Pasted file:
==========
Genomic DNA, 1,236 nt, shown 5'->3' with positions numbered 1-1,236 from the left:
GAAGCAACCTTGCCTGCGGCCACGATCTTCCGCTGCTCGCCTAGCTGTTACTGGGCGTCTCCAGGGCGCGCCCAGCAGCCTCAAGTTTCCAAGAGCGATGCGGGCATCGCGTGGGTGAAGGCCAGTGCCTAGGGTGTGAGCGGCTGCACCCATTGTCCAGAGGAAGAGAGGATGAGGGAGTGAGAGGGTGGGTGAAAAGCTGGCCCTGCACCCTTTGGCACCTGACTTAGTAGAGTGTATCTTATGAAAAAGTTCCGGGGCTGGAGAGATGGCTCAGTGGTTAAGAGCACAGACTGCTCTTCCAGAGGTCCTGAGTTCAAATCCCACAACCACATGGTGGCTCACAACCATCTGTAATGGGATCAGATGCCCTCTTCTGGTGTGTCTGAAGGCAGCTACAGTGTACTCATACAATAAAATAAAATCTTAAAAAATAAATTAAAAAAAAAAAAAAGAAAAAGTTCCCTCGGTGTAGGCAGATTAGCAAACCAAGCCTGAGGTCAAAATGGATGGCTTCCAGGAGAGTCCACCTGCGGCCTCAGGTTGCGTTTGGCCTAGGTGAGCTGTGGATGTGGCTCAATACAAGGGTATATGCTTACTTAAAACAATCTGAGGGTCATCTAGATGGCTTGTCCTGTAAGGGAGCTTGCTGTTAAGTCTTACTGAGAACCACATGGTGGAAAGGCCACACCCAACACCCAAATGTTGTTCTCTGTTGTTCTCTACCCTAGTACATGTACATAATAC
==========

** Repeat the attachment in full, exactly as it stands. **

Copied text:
Genomic DNA, 1,236 nt, shown 5'->3' with positions numbered 1-1,236 from the left:
GAAGCAACCTTGCCTGCGGCCACGATCTTCCGCTGCTCGCCTAGCTGTTACTGGGCGTCTCCAGGGCGCGCCCAGCAGCCTCAAGTTTCCAAGAGCGATGCGGGCATCGCGTGGGTGAAGGCCAGTGCCTAGGGTGTGAGCGGCTGCACCCATTGTCCAGAGGAAGAGAGGATGAGGGAGTGAGAGGGTGGGTGAAAAGCTGGCCCTGCACCCTTTGGCACCTGACTTAGTAGAGTGTATCTTATGAAAAAGTTCCGGGGCTGGAGAGATGGCTCAGTGGTTAAGAGCACAGACTGCTCTTCCAGAGGTCCTGAGTTCAAATCCCACAACCACATGGTGGCTCACAACCATCTGTAATGGGATCAGATGCCCTCTTCTGGTGTGTCTGAAGGCAGCTACAGTGTACTCATACAATAAAATAAAATCTTAAAAAATAAATTAAAAAAAAAAAAAAGAAAAAGTTCCCTCGGTGTAGGCAGATTAGCAAACCAAGCCTGAGGTCAAAATGGATGGCTTCCAGGAGAGTCCACCTGCGGCCTCAGGTTGCGTTTGGCCTAGGTGAGCTGTGGATGTGGCTCAATACAAGGGTATATGCTTACTTAAAACAATCTGAGGGTCATCTAGATGGCTTGTCCTGTAAGGGAGCTTGCTGTTAAGTCTTACTGAGAACCACATGGTGGAAAGGCCACACCCAACACCCAAATGTTGTTCTCTGTTGTTCTCTACCCTAGTACATGTACATAATAC